The Lightning Experience enables Salesforce Admins to redesign the user experience and business processes within their org. The Lightning App Builder is one of the best features in Lightning because it gives Admins the power to configure the Salesforce UI using clicks, not code. Designing your Lightning Pages to fit your business users’ needs dramatically enhances their productivity. You can also get your creativity flowing as you design your pages. Let’s get to know the Lightning App Builder and see what all of this is about.
Internet Creations hosted a webinar titled “Become a Master Builder with Lightning App Builder” presented by yours truly, Benjamin Bratcher, Salesforce Consultant, and Lightning Champion. You can watch the webinar On-Demand here. If you would prefer to read through the content, please continue with the blog. The key things you will learn below are Lightning App Builder basics, customizing the UI for desktop and mobile, extending the possibilities with the AppExchange, Lightning App Builder best practices, and the new Summer ‘20 features, Dynamic Forms & Actions.
The UI in the Lightning Experience consists of Lightning Pages, which are made up of regions containing Lightning Components. The Lightning App Builder is used to create these Lightning Pages. It is worth noting that Lightning Pages are called FlexiPages in the Metadata API, which you might come across if you do any development or use CI/CD tools.
You have two options to access the Lightning App Builder.
Before we review the steps needed to build a Lightning Page, let’s discuss some design principles to consider to create the best user experience possible.
Make sure to prioritize the most important information for the user by placing it in organizational components such as a tab or accordion (sections organized vertically). You can also prioritize information by placing it in the main region so that it is front and center. Furthermore, choose your templates based on the components you want to prioritize and the use cases for your pages. For example, if I want to prioritize the Chatter component, it would make sense to choose a template with a sidebar.
Customize every page for your business rather than using the default pages. Every business uses objects differently, so make sure to customize the UI to your needs. Keeping this in mind will create a much better user experience because it is customized to the way they use Salesforce.
Design your Lightning Pages efficiently to minimize load time (for more on measuring performance, click here) and increase users’ productivity. You can do this by being strategic about what components to place on default tabs or accordions or directly on the canvas. For example, you don’t need the full related list to load every time a record is open, so why not place it behind a non-default tab so that it only loads when the user really needs to view it. This concept is called lazy loading. Only the components that are visible will load initially.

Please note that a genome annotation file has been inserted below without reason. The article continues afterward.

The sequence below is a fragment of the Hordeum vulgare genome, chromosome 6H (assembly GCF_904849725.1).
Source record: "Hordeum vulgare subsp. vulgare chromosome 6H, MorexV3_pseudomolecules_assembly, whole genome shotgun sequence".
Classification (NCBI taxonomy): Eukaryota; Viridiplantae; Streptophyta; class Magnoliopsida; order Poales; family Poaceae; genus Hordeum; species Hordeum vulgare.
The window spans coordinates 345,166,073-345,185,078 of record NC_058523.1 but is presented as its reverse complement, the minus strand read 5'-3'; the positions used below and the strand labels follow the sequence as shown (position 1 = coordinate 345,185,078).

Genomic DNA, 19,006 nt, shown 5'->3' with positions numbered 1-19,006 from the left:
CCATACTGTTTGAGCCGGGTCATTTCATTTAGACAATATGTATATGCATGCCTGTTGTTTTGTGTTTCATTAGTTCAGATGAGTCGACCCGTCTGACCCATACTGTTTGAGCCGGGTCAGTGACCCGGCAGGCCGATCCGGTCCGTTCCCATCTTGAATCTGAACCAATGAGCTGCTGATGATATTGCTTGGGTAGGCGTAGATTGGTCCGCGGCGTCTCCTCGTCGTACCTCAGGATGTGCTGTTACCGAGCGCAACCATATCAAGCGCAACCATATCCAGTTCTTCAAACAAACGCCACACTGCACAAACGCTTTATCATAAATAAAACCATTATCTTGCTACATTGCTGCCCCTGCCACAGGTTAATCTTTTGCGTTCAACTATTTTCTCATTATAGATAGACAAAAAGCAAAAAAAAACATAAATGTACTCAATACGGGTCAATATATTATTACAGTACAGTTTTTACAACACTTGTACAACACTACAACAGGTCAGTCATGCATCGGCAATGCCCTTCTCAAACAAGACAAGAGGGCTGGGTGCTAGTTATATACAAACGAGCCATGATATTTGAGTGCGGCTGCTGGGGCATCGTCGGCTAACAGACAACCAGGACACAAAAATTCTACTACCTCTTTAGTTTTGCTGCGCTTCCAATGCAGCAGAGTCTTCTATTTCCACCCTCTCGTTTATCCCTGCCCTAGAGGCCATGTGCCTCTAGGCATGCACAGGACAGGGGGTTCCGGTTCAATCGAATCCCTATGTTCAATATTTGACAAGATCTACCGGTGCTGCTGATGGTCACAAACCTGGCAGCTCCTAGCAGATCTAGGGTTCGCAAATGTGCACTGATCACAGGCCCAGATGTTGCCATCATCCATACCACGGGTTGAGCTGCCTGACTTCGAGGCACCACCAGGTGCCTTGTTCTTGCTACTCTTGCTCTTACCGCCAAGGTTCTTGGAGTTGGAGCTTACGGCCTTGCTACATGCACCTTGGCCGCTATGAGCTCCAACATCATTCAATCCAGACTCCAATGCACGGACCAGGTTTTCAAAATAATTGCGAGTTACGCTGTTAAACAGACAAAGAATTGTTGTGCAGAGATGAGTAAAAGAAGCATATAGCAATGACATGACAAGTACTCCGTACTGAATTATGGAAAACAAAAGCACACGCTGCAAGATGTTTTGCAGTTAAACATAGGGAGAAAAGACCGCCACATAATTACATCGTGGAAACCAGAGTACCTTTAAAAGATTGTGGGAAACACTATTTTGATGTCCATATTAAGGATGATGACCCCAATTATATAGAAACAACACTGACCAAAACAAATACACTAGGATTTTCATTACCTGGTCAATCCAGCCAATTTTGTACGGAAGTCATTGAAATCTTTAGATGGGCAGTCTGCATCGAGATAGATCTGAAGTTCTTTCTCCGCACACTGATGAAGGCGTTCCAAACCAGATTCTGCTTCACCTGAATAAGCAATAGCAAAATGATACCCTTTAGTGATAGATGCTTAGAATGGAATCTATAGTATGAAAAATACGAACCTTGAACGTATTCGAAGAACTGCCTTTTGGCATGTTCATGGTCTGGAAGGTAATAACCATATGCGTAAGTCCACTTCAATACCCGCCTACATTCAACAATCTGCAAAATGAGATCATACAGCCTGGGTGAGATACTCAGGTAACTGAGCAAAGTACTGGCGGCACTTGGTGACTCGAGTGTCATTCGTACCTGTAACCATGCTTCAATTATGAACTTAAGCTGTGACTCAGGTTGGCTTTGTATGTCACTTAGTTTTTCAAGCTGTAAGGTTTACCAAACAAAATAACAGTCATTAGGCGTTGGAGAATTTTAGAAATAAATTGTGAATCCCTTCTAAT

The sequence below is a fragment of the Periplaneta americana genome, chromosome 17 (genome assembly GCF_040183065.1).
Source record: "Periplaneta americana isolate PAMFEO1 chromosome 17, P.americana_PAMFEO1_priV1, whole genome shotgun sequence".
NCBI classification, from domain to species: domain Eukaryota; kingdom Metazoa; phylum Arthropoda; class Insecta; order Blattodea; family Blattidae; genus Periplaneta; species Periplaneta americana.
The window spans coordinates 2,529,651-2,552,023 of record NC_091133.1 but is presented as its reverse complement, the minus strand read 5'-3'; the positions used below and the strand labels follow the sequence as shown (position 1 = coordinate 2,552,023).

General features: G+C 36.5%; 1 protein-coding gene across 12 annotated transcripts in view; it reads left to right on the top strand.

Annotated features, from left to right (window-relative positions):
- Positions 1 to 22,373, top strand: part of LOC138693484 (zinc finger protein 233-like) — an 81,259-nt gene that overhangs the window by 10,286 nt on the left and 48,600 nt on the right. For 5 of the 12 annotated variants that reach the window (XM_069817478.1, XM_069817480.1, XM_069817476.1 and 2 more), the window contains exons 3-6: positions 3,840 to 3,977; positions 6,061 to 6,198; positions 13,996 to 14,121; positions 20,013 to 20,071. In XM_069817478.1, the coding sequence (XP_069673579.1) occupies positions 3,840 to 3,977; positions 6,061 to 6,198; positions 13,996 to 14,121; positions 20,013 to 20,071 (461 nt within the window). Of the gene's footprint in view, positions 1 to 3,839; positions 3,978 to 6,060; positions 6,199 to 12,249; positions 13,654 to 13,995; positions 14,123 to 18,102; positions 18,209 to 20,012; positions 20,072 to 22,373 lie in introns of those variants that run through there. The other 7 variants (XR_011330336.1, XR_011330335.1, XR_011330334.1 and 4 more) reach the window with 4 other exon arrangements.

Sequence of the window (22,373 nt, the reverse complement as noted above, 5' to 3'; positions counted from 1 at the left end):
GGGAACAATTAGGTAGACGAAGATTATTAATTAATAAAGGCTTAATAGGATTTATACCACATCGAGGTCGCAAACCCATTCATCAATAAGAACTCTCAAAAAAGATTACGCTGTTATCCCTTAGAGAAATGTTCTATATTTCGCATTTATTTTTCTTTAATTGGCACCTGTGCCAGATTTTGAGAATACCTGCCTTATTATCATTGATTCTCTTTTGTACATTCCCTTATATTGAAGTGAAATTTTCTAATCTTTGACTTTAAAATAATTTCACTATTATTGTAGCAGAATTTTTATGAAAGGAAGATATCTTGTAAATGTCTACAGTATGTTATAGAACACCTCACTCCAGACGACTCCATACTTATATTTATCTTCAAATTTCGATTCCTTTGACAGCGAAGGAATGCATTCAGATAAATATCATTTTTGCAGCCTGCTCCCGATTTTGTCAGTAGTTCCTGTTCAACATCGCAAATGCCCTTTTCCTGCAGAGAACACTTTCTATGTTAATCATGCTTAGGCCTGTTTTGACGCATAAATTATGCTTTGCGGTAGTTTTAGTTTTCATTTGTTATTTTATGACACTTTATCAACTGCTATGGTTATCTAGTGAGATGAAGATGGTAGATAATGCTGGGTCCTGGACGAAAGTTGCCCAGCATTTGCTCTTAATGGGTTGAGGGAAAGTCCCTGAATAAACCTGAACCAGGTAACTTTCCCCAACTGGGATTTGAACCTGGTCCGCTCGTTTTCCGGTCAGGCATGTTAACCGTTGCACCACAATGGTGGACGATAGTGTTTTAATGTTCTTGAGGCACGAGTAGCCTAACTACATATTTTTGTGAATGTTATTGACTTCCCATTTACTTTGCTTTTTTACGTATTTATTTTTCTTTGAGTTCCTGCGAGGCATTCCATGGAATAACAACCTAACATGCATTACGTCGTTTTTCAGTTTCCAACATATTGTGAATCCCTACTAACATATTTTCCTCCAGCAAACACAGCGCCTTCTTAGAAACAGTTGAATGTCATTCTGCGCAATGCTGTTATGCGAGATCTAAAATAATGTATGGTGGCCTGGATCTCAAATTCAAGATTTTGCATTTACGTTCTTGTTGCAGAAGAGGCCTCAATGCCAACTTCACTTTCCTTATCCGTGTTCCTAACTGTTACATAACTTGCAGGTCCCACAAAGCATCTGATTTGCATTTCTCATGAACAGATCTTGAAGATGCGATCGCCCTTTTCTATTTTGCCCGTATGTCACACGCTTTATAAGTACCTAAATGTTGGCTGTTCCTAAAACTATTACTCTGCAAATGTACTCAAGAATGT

Another way to design efficiently is to surface information only when needed. You can do this using component visibility or if you are using Dynamic Forms using field or section visibility. For example, if you are using Internet Creations’ Case Flags app, it would make sense to only show the Case Flags component whenever a flag is actually set on the case record. Just add component visibility to the component so that it only shows up when a flag is set.
As of Winter ‘20, Salesforce has completely redesigned the mobile experience and given Admins a lot more flexibility. The mobile app now uses Lightning Pages, so don’t forget to design your Lightning Pages for mobile. In fact, you should design for mobile with “micro-moments” in mind. Consider how your users might use desktop and mobile differently. Mobile use cases often consist of smaller and quicker tasks, so make sure to configure the page to be conducive to the mobile experience. Also, make sure the components you use are optimized for mobile. Otherwise, you can use components visibility to filter by form factor to show components only for certain devices.
The first step in building a Lightning Page is to select the type of Lightning page you want to create. The four options are App Page, Home Page, Record Page, and Embedded Service Page.